After 2008, Jaa is never really the star of his own movies (Protector 2 exempted) again. By the time Jaa shows up in the contractually obligated Protector 2, the fights don't feel as exciting and he’s now being overshadowed by the fight crew heading up films like The Raid. Thankfully, he doesn't disappear from the scene, but becomes either a side character or a co-star from here on out.  Over the last decade, we've seen him fight a slew of who’s who in Asian action cinema. There are some good fights (one great one) to be found, but nothing so energizing and action defining as the heights he reached in those first few breakout hits. Jaa got the chance to fight against or alongside an all-star list of Asian action cinema stars like RZA, JeeJa Yanin, Merrese Crump, Dolph Lundgren, Michael Jai White, Paul Walker, Donnie Yen, Wu Jing, Max Zheng, Vin Deisel, Louis Koo, Chris Collins, Iko Uwais, and Scott Adkins. He is still making films today.

Let's get to the list, shall we? I'll list here the numbers 25-11 and then provide commentary on the top ten. Keep in mind that once we get to the top ten, it is more about your individual preferences and less about objective greatness. In other words, there are so many great scenes to choose from, you can be picky about very subjective things rather than pointing out objective flaws between them. What do you think? Did I order the sequences correctly?

Top 25 Action Sequences
*I’m not including his work from Furious 7 or xXx: Return of Xander Cage because his work in each film amounts to a few minutes ( worth of screen time stretched out over several different sequences and he’s really just a minor part of those.

25. “Killing the General at the Palace after a Dance” -Ong Bak 2 (Link)
24. “Finale Fight: Jaa vs. the Crow” -Ong-Bak 3 (Link)
23. “Tortured as Prisoner but Fighting Back” -Ong-Bak 3 (Link)
22. “Street Bike Chase on the Roofts Heads to the Streets” -The Protector 2 (Link 1(Link 2(Link 3)
21. “Dolph Lundgren vs. Tony Jaa” -Skin Trade (Link)
20. “Tony Jaa fights and subdues a rowdy prisoner (Wu Jing)” -Kill Zone 2 (Link)
19. “Attack on the Police Station: Gun Fights & Fist Fights” -Triple Threat (Link)
18. “Michael Jai White vs. Tony Jaa” -Skin Trade (Link)
17. “Jaa Takes on a Series of Fighters in an Undergound Fight Club” -Ong-Bak: Thai Warrior (Link)
16. “Shipyard Brawl: Jaa vs Pixie Sisters & Mareese Cump” -The Protector 2 (Link 1(Link 2)
15. “Finale: Jaa & Pixie Sister take on Mareese Crump & Goons: -Protector 2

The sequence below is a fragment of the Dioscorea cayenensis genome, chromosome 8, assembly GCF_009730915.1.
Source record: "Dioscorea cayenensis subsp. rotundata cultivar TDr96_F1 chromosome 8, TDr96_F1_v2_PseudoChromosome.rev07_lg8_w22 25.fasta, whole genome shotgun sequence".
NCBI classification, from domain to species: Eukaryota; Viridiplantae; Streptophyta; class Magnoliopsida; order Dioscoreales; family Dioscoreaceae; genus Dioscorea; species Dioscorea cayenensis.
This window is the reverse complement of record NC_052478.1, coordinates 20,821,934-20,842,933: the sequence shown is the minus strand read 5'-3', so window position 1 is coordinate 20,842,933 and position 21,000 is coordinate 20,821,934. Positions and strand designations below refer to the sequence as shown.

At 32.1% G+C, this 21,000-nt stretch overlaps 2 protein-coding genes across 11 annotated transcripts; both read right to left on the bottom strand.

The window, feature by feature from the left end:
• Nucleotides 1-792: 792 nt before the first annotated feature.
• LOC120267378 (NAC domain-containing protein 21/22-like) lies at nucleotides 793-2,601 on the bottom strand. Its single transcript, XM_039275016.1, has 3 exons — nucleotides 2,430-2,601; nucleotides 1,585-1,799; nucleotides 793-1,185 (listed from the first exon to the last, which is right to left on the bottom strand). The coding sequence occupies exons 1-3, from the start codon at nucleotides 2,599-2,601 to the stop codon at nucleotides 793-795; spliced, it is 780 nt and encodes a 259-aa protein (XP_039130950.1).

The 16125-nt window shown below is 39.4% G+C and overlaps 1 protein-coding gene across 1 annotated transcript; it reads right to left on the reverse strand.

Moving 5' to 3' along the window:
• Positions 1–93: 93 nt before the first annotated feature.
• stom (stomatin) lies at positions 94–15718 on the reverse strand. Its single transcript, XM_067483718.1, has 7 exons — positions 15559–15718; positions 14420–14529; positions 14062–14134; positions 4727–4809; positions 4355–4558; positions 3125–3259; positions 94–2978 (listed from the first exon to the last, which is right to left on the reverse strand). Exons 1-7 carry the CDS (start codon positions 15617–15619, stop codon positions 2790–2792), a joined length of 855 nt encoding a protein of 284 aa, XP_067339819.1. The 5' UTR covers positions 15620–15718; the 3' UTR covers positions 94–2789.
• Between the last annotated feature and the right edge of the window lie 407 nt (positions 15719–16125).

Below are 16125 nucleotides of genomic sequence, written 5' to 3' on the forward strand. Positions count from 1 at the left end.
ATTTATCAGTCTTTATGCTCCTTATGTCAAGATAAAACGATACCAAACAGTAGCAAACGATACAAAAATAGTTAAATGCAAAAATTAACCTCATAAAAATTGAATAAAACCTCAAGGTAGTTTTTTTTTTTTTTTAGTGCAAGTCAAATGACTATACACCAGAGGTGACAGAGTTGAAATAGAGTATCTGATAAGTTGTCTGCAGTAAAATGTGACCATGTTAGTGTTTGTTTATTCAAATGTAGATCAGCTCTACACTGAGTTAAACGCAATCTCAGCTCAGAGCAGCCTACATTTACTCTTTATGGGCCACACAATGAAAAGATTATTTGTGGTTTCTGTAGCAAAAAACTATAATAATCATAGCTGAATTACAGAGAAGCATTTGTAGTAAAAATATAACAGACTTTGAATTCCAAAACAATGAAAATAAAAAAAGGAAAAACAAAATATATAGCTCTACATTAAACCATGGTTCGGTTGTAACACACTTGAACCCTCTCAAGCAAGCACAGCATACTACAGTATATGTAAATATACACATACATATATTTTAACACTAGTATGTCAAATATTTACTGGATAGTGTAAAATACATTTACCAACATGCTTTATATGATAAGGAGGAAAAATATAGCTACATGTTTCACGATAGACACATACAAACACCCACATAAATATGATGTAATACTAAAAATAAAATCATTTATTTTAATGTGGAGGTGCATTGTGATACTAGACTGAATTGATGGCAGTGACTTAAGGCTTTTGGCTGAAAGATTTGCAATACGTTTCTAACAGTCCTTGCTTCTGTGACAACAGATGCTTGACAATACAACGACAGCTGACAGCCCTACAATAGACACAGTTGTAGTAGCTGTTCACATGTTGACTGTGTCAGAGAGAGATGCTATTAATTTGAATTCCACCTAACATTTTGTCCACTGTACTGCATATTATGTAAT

14. “Jaa vs. an Army & their Elephants” -Ong-Bak 3 (Link)
13. “Fight Leads to a Speed Boat Chase on the River” -The Protector (Link)
12. “Jaa vs Collins: From Apartment to Rooftop with Falling Finale” -SPL 3: Paradox (Link)
11. “Styles Clash: Jaa vs. Samurai, Kung Fu, & MMA” -Ong Bak 2 (Link)

10. “Finale: Jaa and Uwais vs. Adkins” -Triple Threat (Link)
- This finale sequence in the 2019 film Triple Threat is easily the best moment of the film. On paper, teaming up Iko Uwais from The Raid films with Tony Jaa to fight action veteran Scott Adkins is a recipe for greatness. While the sequence finally ramps up near the end, giving us some beautiful and wide multi-move shots, it's hard not to feel like they left a little bit on the table here.

9. “Temple is On Fire: Three Stage Fight” -The Protector (Link)
- Most of Jaa's first two films play like a sizzle reel of Jaa athletically one-upping his underwhelming opponents. This sequence is Jaa's first example of how he could mix it up with competent opponents in more traditional fighting styles. This fight progresses in three styles - capoeria, kung fu, and brawling. Pay particular attention to the first capoeria fight - there are some fairly long and complicated takes. The fight isn't over-edited (which can happen with capoeria to cover some of its weaknesses), but plays out as Jaa slowly understanding and matching the acrobatic display. It's a sequence that comes on the mid-card of The Protector but would easily be the main event for most other films.

8. “Rescuing Slaves: Jaa Goes Drunken Style” -Ong Bak 2 (Link)
- Remember that Jaa's Ong Bak 2 is his way of saying to the fight world - anything you can do I can do better. In this sequence, Jaa presents his mastery of Jackie Chan's drunken style. Instead of comedy, Jaa uses the style to display intensity. The leg work in the beginning of the sequence is especially complicated, high-impact, and imaginative stuff.

7. “Finale: Breaking Bones & Slaying Giants” -The Protector (Link)
- For a long time, this finale sequence from The Protector would have been a possible number one fight for me. As I have grown older, I think the sequence, which is obviously desperate to make an impact on the audience, is too over the top. Jaa's desire to prove himself to the world sometimes led to his team going beyond their cinematic abilities to make their point. It's a great idea - Jaa spends 4 minutes breaking bones in various ways - and it looks great in the choreography, but they can’t help but try and make it even more epic by adding such over the top bone breaking sounds that you eventually stop admiring and just start laughing. This execution of the actual moves is incredible, but just too silly in its sound design to rate higher. To move on to the boss fights using comically over-sized elephant bones holds this sequence down a bit in my opinion.

6. “Finale Fight: Taking on Goons & the Steroid Man in the Caves” -Ong-Bak: The Thai Warrior (Link)
- I really hope all the stunt men in this sequence got paid for the beating they took. This is not the battle of wills you'll find in later more complicated choreography - but this is a highlight reel of the acrobatic and hard-hitting ways that Jaa could put down bad guys. No one was taking out goons with such power and in this style at the time. There are moments where there are no cuts and Jaa just looks like he is trying to take it to the stunt man again and again. It's incredible stuff that is still hard to watch today. I'm sure those stunt men are still feeling some of it today too.

5. “Foot Chase: Bouncing through the Bangkok Market” -Ong-Bak: The Thai Warrior (Link)